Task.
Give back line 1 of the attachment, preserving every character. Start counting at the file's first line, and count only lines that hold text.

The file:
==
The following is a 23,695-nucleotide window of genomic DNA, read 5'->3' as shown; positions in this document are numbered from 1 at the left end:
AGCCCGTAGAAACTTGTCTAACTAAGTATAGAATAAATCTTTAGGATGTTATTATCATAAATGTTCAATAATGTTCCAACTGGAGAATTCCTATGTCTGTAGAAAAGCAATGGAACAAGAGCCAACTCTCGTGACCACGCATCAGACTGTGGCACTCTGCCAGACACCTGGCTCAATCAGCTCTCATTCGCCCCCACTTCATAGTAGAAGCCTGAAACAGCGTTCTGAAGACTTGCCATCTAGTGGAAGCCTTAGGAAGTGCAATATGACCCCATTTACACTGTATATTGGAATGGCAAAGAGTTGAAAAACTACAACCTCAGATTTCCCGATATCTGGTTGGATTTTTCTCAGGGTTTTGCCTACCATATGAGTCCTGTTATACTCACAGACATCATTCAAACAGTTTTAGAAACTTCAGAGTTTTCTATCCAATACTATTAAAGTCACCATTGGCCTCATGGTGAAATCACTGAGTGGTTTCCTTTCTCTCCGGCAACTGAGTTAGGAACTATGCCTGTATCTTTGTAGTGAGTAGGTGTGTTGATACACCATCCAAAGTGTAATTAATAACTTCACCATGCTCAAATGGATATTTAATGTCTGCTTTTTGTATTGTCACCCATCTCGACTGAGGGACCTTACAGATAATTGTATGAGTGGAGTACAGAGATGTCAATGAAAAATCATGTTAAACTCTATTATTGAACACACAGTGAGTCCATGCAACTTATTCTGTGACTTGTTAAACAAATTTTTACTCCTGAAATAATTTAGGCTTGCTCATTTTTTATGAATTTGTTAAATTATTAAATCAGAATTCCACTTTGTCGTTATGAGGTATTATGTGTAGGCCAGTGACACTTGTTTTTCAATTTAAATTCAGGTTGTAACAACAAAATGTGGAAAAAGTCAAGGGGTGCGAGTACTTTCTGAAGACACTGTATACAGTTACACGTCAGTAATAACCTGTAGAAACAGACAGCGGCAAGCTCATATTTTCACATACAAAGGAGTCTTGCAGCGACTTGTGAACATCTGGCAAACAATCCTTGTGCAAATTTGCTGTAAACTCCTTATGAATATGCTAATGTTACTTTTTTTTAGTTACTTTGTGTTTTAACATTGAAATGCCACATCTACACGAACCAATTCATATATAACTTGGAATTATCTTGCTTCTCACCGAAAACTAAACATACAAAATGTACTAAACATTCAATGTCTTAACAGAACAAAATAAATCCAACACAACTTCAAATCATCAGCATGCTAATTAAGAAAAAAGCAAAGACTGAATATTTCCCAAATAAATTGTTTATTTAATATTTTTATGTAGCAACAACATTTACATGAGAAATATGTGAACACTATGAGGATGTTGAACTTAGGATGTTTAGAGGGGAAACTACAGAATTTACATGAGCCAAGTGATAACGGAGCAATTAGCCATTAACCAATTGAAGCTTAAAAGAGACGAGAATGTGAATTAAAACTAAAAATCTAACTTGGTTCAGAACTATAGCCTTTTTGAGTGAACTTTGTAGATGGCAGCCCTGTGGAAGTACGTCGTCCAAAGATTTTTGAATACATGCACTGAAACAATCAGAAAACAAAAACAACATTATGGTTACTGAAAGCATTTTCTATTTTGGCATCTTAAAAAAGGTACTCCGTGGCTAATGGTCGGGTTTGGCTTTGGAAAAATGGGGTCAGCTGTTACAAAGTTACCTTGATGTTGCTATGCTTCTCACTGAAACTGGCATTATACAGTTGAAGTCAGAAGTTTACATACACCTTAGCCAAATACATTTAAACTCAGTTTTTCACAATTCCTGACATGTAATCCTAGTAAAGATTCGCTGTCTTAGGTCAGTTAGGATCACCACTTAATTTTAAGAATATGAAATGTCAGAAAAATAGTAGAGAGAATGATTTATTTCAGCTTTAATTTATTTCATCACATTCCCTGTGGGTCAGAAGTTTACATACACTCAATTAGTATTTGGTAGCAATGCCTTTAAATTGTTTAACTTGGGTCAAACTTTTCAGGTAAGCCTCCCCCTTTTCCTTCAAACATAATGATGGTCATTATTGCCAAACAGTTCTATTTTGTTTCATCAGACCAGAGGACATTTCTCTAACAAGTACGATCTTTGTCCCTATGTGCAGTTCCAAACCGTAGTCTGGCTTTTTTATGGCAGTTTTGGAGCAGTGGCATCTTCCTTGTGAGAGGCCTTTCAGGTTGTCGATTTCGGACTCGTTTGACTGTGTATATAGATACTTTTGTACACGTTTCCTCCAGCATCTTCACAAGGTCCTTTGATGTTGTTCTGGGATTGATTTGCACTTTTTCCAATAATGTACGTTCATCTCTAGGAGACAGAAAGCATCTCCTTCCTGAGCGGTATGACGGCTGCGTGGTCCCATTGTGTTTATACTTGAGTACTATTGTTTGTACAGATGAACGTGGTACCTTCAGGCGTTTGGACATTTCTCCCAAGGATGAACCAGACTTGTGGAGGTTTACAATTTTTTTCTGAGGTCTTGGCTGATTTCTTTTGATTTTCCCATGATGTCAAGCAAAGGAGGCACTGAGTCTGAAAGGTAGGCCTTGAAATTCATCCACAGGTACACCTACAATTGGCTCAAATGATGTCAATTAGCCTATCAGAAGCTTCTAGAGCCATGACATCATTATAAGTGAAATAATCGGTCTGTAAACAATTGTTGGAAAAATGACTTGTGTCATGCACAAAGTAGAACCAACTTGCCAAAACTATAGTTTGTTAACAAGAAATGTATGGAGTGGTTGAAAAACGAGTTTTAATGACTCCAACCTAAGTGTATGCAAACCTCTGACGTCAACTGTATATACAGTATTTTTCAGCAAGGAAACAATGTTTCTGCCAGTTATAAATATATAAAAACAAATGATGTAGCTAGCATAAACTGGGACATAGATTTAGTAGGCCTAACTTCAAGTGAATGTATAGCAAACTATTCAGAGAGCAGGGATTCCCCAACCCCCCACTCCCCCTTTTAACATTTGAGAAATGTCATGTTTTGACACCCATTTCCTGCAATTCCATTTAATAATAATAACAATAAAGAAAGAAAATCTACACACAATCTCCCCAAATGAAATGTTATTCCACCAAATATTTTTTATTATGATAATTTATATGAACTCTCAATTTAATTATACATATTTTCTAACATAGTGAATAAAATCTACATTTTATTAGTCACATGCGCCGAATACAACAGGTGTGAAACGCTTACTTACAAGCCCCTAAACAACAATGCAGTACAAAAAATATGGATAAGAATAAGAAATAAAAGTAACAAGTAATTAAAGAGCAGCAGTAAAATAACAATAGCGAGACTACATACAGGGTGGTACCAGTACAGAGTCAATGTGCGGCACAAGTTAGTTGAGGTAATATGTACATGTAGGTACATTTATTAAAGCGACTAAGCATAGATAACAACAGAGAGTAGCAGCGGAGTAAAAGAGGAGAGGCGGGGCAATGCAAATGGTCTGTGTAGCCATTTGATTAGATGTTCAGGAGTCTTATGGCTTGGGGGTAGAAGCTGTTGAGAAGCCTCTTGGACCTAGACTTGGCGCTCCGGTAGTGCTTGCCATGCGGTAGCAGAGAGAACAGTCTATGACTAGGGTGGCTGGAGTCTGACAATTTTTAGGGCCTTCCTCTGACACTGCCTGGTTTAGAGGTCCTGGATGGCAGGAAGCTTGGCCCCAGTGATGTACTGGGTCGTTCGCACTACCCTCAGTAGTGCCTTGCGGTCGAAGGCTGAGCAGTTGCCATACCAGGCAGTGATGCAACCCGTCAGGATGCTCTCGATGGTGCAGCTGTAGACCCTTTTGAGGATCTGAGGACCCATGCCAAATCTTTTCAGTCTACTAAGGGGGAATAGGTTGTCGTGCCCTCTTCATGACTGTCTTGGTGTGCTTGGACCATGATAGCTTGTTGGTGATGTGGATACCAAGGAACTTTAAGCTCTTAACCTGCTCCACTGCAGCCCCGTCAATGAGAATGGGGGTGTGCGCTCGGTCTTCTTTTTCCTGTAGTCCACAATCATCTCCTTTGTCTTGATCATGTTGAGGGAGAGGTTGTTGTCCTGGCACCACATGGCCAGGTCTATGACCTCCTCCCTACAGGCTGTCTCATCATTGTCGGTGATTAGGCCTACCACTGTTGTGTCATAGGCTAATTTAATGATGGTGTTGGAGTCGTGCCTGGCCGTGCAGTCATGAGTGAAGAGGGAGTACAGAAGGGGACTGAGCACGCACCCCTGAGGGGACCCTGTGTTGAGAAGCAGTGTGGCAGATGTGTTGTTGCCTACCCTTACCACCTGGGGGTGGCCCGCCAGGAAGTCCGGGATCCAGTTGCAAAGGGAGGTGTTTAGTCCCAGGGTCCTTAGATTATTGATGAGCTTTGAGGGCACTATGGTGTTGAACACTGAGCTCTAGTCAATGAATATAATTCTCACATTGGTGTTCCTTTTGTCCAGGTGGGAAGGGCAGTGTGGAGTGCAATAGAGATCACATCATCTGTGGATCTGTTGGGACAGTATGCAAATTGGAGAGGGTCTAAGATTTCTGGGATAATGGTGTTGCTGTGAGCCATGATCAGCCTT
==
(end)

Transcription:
The following is a 23,695-nucleotide window of genomic DNA, read 5'->3' as shown; positions in this document are numbered from 1 at the left end: